If you’re really ambitious, get a worm bin. “Two years ago I ordered a bag of ‘red wiggler’ composting worms online and put them in a storage bin with some soil,” says Alex Beale, owner of the eco-friendly living site Footprint Hero and an apartment dweller. “I then tucked the bin away in a storage space. I started saving my food scraps and every week would blend them up and put them in the bin for the worms to compost. I haven’t had problems with smell or worms crawling out, which were my two biggest fears.”
What if I own a house or have a garden?
“Choose a spot away from your home and neighbors,” says Clive Harris of DIY Garden., suggesting a corner of the garden that can be easily accessed but not too close to outdoor seating areas. Start on level ground that drains well, and in an area that gets some sunlight. And then turn your compost about every seven days.
What containers can I use for compost?
It depends on where you live and how you’re composting, of course. Donna Bloss, the Chief Marketing Officer of Thrive Cuisine, suggests a 13-gallon plastic bin with a cover for home composting if you “don’t want to make a deposit journey every week.” Otherwise, an eight-gallon bin with a cover will do, and you can use Tupperware and old plastic take-out dishes to collect organic peelings throughout the day.
“You don’t need to spend money on an expensive compost bin,” says Durenburger. “There are tons of DIY options available on Pinterest or Google. I upcycled a cracked tall hamper into a compost bin and it works great.”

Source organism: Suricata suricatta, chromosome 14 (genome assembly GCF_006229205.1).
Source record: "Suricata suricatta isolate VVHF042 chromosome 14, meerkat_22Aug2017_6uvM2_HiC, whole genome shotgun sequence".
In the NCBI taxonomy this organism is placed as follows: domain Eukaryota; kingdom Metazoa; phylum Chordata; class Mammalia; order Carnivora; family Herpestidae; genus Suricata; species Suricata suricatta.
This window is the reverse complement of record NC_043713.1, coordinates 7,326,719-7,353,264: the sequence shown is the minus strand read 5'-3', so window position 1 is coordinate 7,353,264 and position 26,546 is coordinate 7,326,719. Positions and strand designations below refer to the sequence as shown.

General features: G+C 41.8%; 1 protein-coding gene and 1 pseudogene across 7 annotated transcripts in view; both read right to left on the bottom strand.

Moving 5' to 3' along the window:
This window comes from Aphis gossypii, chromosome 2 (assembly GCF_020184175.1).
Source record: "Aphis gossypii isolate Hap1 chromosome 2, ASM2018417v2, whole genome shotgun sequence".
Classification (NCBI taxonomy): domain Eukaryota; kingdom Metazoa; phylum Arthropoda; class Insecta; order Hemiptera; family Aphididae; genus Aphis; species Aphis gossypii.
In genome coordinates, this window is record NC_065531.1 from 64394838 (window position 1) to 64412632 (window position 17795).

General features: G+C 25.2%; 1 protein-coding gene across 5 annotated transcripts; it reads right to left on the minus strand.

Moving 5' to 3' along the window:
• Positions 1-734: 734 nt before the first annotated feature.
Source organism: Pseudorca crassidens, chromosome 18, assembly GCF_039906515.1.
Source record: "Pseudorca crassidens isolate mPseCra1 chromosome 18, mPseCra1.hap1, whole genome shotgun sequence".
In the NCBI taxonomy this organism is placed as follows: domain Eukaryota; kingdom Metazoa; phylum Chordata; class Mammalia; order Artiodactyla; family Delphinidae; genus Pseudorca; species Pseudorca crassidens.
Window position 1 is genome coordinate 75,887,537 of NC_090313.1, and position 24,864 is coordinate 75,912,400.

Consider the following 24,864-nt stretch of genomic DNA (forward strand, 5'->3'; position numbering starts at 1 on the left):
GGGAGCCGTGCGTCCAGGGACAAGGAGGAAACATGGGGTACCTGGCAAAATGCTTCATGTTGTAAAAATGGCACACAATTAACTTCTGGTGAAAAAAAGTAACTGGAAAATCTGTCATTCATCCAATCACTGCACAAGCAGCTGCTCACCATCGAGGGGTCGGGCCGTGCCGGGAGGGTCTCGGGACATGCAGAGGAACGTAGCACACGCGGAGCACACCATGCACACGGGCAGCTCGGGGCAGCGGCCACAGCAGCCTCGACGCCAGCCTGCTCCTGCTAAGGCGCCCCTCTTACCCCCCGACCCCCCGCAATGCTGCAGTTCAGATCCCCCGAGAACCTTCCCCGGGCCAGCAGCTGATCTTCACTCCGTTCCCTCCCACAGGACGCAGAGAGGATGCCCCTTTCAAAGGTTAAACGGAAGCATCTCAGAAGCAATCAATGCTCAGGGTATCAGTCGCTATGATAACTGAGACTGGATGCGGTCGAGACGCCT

If you’re moving beyond simple home containers, there are really three categories of compost bins. Continuous, batch and vermicomposting.
Continuous bins look like a box or garbage bin, explains Josh Prigge, an environmental sustainability professional who runs his own sustainability consulting firm called Sustridge. They’ll often have holes on all sides to let in air and water, and usually sit on a raised platform. Most of these come with a collection section at the bottom for your completed compost (this can take several months to accomplish, however).
Batch composters can generate compost in a few weeks, but they require a set amount of ingredients that must be turned at more precise intervals. They look like a barrel on a stand.
Unlike the continuous composter, once the mixture in the barrel starts composting, you can not add more food and yard scraps. Turning compost increases the heat and air flow which helps with the breakdown of organic matter; it can also help to decrease odors. The mixture within a continuous bin can usually be stirred with a pitchfork about every three days.
Vermicomposting includes the use of composting worms, typically red wigglers and/or Indian blue worms, to compost organic materials such as fruits, vegetables, breads, paper, cardboard and other food waste.
What composting bins should I buy?
This obviously depends on where you live and how you compost. But we have a few suggestions below:
The Bamboozle Bamboo Compost Bin
CascadeManufacturing DIY Composter Bin
FCMP Outdoor IM4000 Tumbling Composter
Aerobin 400 Insulated Composter
Worm Factory 360 Black